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Greetings Father Angelo, 
I am writing to you to express a big doubt of mine about the priestly life, which I would like to undertake. I believe I have excellent oratory skills to be able to do catechism, I believe I am thoughtful enough to be able to dedicate myself to the suffering of others, spiritual or otherwise, I believe I would be a good priest…However I struggle to accept celibacy. I am always reading about how ‘priestly life’ and ‘married life’ are absolutely incompatible, but I really can’t accept this. And not out of hatred for celibacy per se, Saint Paul was, but because in the Church (both Western and Eastern), it has not always existed as an obligation imparted by Jesus or the apostles. We have always had numerous married priests, even with children. Nowadays, married priests still exist in the Orthodox Church, but also in the Eastern Rite Catholic Churches, in perfect communion with Rome, while maintaining the tradition of married priests.

Why is this acceptable for the latter and not for us Westerners if we are “in the same team” and we are not talking about heretics or schismatics? Some time ago I was reflecting on this problem right in front of a Catholic Church of the Byzantine rite in Rome, and I was just saying to myself “Heck, why do I have to go through all this trouble? If I had belonged to the Byzantine rite, no one would have objected.” And I don’t think it’s even true that married priests are a “failure”, because as already said they have always existed (and still exist today, functioning perfectly). Talking to some Orthodox priests about this problem they actually told me that “If we weren’t married we wouldn’t have the same energy in preaching.” And even in Islam, I met two Imams, both with wives and numerous children, who easily dedicated time both to their family, to the teaching of Islam, and to their work (while then, a priest from my diocese literally ghosted, i.e. he disappeared as if he were a ghost). How should I deal with all this? Changing the rite is a tactic bordering on the canonical and also bad to do, although I love Chrysostom’s Byzantine rite. I feel really stuck, heartbroken, it almost seems like an injustice. Why do I have to feel guilty or “in the wrong” if God never demanded it and neither did the Church for at least a millennium? I fear that if one day I became a priest it could happen that when I go home and sit on the sofa I might think “I would like a hug from a loved one, I feel alone”. I know of many priests who fall into alcohol or other vices to fill the void. I would not then like to close myself off in self-conviction, because after such a journey, it is very difficult to think of being able to abandon “the calling” due to depression caused by loneliness.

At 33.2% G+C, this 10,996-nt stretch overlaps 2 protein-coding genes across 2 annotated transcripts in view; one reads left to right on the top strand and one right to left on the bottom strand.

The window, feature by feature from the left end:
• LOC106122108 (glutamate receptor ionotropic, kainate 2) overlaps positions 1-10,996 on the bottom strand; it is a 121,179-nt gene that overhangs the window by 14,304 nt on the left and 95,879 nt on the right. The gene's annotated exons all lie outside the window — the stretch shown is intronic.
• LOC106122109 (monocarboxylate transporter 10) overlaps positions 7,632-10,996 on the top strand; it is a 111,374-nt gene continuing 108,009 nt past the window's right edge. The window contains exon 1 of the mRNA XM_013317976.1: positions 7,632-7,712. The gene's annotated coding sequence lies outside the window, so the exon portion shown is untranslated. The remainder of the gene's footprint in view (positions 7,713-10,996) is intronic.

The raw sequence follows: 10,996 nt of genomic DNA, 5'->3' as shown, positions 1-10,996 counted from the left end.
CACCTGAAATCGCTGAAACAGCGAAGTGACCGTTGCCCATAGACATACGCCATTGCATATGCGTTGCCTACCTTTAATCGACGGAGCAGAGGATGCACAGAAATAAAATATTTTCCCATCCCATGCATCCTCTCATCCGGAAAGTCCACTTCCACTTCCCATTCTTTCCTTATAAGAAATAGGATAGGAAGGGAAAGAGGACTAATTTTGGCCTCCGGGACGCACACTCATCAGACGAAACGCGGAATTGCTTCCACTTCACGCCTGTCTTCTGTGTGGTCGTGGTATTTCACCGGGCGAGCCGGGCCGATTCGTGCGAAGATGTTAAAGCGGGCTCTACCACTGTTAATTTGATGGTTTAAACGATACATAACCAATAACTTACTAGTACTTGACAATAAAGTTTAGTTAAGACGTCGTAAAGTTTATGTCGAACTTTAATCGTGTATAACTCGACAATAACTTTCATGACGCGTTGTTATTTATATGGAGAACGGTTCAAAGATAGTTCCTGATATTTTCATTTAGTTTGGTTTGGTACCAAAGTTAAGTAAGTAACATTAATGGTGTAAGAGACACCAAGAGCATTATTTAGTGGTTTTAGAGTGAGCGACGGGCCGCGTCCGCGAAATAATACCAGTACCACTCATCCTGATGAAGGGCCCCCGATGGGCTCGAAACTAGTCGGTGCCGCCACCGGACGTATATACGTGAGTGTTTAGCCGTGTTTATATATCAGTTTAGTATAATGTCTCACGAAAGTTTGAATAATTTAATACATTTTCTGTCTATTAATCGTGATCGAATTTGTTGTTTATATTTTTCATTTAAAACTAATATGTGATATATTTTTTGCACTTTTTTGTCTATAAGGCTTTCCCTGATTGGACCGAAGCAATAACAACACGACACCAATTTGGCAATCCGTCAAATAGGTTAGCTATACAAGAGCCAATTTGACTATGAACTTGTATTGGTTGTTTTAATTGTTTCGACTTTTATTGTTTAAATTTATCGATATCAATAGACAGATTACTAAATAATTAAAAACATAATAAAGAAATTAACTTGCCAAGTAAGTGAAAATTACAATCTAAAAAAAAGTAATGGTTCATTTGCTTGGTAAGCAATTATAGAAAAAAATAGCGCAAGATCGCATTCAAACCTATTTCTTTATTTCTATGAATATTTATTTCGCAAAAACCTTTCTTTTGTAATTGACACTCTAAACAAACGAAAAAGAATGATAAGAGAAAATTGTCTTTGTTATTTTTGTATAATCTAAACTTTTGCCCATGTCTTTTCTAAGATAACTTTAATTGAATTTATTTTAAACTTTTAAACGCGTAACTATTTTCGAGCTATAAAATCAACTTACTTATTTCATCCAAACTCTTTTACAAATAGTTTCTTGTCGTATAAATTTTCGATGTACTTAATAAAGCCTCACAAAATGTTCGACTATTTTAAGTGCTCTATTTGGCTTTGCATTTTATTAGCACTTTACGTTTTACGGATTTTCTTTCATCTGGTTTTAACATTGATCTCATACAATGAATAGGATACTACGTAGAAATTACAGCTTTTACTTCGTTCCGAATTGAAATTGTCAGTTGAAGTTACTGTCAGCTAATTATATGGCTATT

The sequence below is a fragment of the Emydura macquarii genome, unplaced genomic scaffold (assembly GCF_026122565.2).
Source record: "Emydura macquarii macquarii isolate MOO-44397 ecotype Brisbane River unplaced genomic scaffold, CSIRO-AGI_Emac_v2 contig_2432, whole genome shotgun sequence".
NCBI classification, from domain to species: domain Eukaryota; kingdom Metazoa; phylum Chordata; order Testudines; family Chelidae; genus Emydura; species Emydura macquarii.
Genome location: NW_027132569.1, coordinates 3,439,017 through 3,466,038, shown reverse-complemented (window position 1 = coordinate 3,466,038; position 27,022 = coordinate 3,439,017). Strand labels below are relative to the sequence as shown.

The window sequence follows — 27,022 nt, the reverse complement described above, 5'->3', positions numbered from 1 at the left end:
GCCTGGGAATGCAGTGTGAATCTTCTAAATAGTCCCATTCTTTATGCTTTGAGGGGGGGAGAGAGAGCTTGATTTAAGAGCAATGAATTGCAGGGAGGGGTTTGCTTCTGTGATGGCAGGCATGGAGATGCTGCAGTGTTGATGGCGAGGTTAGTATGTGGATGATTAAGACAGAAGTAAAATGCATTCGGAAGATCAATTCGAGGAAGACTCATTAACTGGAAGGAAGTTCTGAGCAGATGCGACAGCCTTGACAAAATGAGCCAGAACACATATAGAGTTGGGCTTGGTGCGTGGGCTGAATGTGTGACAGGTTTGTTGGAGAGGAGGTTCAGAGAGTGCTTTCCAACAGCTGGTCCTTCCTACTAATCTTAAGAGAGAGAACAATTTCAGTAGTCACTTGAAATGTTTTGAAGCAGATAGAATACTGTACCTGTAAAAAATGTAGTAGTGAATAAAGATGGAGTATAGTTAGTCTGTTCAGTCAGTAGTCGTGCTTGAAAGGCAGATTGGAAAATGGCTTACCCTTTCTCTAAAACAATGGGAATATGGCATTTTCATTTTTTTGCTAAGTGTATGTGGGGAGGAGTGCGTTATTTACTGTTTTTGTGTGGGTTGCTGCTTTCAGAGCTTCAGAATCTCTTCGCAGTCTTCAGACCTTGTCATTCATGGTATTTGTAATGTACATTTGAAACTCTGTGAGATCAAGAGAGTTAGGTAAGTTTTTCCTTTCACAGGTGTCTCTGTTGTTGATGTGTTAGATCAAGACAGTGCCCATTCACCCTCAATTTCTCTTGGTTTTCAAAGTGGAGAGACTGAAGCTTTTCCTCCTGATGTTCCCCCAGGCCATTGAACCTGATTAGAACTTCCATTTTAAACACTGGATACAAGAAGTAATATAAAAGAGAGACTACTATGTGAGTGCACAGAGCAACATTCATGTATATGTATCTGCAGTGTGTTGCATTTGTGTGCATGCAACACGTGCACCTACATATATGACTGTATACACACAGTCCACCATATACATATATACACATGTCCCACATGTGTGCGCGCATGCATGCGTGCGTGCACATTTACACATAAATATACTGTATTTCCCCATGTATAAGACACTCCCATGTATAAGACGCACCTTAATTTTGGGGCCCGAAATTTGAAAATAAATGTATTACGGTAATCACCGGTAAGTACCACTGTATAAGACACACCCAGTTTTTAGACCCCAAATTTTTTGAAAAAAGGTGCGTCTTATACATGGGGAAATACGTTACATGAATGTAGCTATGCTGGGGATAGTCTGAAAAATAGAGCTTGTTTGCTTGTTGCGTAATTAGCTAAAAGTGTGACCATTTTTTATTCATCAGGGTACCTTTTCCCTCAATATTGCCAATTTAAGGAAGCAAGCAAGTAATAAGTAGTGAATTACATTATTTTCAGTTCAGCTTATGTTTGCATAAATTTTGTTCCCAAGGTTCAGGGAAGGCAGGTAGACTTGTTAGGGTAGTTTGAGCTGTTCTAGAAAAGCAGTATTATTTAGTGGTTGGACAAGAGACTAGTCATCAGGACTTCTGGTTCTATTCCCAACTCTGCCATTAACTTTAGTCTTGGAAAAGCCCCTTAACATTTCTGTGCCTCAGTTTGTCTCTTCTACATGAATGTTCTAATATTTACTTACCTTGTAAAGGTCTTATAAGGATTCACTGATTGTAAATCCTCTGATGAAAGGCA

Thank you.

Priest’s answer

Dearly beloved, 
1. despite all the good reasons you have given, the Latin Church prefers celibacy.
The first reason lies in the fact that from the beginning some remained celibate, although it was not explicitly said that it was necessary to be celibate to be priests.